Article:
The Importance of Engaging with Values in Policy

This week, a Nature article was brought to my attention. The article was called ‘Australia is ‘free to choose’ economic growth and falling environmental pressures’. The key message of the paper is that Australia can continue to experience economic growth while tackling environmental challenges by pursuing technocratic fixes to these challenges. Over on ideas4sustainability, Joern Fischer has already written a very nice post about the flaws of a technocratic approach. He also outlines why these flaws have lead us to put together the Leverage Points project. To not repeat Joern, and to avoid writing a very long post, I have decided to just highlight my concerns with one specific section of the paper.

The section of the paper is called ‘Policy choices are crucial, not changes in values’. The authors argue that economic growth can be achieved alongside environmental improvements by changing policy. These changes in policy however should sit within existing environmental and social values, allowing existing targets (e.g. emissions reductions) to remain, and keeping in line with public opinion. They argue that we need top-down policies to ensure collective choices towards achieving public goods outcomes. So where individual’s personal interests are not aligned with those of public (collective) interest, top-down policies are needed.

Firstly, I find it odd to assert that this doesn’t involve a change of values. Within the policy framework, values are incorporated into deciding what needs to be tackled, setting goals and targets therein, and in deciding how to achieve them. I find Sabatier’s Advocacy Coalition Framework’s distinction of different types of policy beliefs to be a good way into thinking about this. In this instance, the values being changed are around the way in which policy should be formulated and implemented. Top-down policies incorporate implications on the way in which democracy is exercised. It is a move away from current trends towards participatory forms of policy-making and implementation, which seek to empower people and democratize decision making. It is a change in values in this regard.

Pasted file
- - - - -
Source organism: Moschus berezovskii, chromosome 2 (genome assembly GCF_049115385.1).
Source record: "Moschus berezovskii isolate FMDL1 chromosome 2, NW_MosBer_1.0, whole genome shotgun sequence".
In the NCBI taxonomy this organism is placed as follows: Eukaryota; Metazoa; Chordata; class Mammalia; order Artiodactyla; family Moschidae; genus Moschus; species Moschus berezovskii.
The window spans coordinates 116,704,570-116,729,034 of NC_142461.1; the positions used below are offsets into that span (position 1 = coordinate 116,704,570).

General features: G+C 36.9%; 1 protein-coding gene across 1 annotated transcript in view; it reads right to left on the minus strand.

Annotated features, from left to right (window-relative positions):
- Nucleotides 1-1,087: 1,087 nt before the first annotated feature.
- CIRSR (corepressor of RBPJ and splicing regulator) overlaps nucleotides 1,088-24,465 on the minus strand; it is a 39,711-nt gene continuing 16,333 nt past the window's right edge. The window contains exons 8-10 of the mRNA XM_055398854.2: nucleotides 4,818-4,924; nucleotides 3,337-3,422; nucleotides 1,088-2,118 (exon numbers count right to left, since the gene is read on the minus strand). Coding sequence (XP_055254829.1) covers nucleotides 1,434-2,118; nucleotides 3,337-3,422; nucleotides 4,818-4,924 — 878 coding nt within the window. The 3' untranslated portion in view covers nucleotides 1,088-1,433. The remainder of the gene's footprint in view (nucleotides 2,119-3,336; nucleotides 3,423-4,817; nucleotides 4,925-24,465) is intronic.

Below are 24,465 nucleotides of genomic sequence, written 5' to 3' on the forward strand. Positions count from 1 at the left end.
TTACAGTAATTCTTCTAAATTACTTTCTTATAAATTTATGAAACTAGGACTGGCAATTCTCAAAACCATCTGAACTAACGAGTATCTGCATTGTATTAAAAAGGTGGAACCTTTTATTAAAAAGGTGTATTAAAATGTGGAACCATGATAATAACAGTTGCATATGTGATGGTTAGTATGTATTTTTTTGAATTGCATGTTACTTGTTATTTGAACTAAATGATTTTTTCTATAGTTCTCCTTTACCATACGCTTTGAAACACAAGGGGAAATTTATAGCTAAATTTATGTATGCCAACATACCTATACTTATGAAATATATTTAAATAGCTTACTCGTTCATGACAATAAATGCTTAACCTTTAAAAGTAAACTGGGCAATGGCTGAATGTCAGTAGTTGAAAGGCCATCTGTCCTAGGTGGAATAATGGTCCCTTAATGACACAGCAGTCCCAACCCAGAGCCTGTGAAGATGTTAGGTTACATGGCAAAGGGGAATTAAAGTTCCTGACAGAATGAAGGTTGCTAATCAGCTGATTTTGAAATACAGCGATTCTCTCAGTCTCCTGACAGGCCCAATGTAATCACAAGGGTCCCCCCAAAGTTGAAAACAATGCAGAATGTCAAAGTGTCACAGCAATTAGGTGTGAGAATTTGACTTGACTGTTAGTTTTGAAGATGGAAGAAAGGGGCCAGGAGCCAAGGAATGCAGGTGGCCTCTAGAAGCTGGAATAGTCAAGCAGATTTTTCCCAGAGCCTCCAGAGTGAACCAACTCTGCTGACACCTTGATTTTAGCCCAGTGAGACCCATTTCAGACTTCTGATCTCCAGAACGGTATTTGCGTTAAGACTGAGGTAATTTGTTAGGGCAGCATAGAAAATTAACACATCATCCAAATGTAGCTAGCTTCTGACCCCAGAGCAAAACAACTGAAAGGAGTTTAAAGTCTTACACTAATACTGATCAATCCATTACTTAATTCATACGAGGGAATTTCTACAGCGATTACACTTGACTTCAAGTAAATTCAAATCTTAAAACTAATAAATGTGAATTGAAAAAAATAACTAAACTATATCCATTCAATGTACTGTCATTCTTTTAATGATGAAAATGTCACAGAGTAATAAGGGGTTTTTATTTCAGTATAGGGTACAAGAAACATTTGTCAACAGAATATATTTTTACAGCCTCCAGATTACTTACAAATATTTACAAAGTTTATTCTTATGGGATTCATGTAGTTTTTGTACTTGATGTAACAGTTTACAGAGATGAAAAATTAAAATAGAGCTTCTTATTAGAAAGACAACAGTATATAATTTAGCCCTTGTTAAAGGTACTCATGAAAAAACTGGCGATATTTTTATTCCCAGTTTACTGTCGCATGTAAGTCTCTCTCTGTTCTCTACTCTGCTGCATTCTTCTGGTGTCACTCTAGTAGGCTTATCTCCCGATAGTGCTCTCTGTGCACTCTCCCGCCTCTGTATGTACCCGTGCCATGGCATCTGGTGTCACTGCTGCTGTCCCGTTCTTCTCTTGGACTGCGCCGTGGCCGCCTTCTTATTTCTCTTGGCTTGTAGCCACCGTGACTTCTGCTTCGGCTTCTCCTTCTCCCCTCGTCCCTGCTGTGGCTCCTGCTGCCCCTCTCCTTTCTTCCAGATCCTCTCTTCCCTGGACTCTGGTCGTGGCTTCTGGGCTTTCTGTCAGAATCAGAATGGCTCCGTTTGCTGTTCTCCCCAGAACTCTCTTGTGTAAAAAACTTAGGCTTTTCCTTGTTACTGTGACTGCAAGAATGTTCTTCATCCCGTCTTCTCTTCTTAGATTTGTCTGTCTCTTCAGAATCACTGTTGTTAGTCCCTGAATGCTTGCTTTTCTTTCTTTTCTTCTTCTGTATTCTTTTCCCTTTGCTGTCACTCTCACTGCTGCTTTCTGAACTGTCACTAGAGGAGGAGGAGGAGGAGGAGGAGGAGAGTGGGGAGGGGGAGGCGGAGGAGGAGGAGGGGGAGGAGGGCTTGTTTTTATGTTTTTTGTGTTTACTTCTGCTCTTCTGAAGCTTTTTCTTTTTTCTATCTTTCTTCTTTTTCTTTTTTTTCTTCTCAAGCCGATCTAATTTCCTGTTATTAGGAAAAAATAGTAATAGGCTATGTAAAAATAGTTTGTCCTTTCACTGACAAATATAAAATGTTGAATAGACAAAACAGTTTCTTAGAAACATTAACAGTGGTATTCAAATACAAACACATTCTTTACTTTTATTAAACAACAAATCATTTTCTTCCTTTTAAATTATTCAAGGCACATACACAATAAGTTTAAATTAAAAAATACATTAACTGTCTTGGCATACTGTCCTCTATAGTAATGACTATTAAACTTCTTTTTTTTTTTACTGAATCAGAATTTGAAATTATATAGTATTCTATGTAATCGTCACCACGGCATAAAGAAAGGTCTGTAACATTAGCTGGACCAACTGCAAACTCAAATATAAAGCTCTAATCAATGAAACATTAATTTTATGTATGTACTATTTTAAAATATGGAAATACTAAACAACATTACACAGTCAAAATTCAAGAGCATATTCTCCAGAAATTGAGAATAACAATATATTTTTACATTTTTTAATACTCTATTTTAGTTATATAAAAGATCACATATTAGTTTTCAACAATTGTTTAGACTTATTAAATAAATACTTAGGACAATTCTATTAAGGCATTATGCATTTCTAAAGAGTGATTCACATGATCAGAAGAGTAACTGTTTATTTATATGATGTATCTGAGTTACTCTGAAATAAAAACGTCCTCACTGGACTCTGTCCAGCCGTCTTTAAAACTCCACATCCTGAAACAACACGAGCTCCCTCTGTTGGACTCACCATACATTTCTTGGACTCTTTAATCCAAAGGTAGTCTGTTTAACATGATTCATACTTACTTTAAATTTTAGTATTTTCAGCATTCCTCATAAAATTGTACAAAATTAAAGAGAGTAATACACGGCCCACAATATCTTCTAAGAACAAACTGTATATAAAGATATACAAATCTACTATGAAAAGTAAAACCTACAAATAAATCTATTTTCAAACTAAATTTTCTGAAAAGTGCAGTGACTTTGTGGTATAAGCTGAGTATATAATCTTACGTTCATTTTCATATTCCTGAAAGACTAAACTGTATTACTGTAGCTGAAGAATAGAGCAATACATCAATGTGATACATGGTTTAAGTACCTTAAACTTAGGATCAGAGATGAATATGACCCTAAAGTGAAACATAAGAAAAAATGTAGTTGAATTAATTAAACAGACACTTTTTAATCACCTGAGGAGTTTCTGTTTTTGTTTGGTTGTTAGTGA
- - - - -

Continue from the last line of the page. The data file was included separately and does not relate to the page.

Secondly, I just don’t think that top-down policies are effective in securing individual behavior change. Examples from my own research show that where individual beliefs or interests do not align with that in policy, individuals will act against a policy. There is a sizeable environmental policy implementation deficit across the EU (and beyond!), and such mismatched interests contribute to this. Indeed, it is an underlying rationale to the participatory turn in environmental governance; by engaging with individual’s interests, we can increase legitimacy, buy-in and efficacy of policy. Without such commitment from individuals, we instead need some way to strongly enforce top-down policies.

My overall discomfort with the article (and specifically this section) is therefore what is implied by the extension and application of this techno-fix rationale. Do we really want to introduce a dictatorship policy approach with strong enforcement (fines, sanctions)? Or would we rather work with people, and specifically with people’s values? I personally feel that engaging with people’s values would be preferable. A specific value to engage with would be the idea that individual’s income maximisation should take precedence over meeting public interest (and/or that economic growth should be our overall goal!).

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